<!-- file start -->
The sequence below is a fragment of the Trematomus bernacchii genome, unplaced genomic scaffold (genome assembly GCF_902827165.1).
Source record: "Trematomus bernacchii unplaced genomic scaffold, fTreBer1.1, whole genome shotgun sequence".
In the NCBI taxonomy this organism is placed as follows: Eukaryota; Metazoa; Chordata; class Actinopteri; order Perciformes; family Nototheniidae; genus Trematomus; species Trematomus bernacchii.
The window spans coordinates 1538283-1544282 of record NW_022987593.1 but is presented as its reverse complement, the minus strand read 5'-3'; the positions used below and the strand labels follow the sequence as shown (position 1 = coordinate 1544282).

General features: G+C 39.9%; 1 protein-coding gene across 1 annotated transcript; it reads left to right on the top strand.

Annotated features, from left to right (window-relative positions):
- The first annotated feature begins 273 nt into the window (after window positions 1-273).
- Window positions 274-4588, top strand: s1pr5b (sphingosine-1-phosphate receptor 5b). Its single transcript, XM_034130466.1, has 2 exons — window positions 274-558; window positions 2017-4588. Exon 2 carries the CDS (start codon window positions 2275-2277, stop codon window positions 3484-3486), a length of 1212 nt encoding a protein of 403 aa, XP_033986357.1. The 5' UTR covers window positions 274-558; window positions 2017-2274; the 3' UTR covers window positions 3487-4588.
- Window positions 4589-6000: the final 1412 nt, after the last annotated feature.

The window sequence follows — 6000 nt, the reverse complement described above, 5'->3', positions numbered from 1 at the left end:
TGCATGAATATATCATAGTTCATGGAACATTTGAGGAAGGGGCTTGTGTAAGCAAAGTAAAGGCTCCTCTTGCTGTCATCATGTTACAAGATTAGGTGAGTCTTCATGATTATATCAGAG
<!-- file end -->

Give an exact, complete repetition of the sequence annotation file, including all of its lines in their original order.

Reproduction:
The sequence below is a fragment of the Trematomus bernacchii genome, unplaced genomic scaffold (genome assembly GCF_902827165.1).
Source record: "Trematomus bernacchii unplaced genomic scaffold, fTreBer1.1, whole genome shotgun sequence".
In the NCBI taxonomy this organism is placed as follows: Eukaryota; Metazoa; Chordata; class Actinopteri; order Perciformes; family Nototheniidae; genus Trematomus; species Trematomus bernacchii.
The window spans coordinates 1538283-1544282 of record NW_022987593.1 but is presented as its reverse complement, the minus strand read 5'-3'; the positions used below and the strand labels follow the sequence as shown (position 1 = coordinate 1544282).

General features: G+C 39.9%; 1 protein-coding gene across 1 annotated transcript; it reads left to right on the top strand.

Annotated features, from left to right (window-relative positions):
- The first annotated feature begins 273 nt into the window (after window positions 1-273).
- Window positions 274-4588, top strand: s1pr5b (sphingosine-1-phosphate receptor 5b). Its single transcript, XM_034130466.1, has 2 exons — window positions 274-558; window positions 2017-4588. Exon 2 carries the CDS (start codon window positions 2275-2277, stop codon window positions 3484-3486), a length of 1212 nt encoding a protein of 403 aa, XP_033986357.1. The 5' UTR covers window positions 274-558; window positions 2017-2274; the 3' UTR covers window positions 3487-4588.
- Window positions 4589-6000: the final 1412 nt, after the last annotated feature.

The window sequence follows — 6000 nt, the reverse complement described above, 5'->3', positions numbered from 1 at the left end:
TGCATGAATATATCATAGTTCATGGAACATTTGAGGAAGGGGCTTGTGTAAGCAAAGTAAAGGCTCCTCTTGCTGTCATCATGTTACAAGATTAGGTGAGTCTTCATGATTATATCAGAG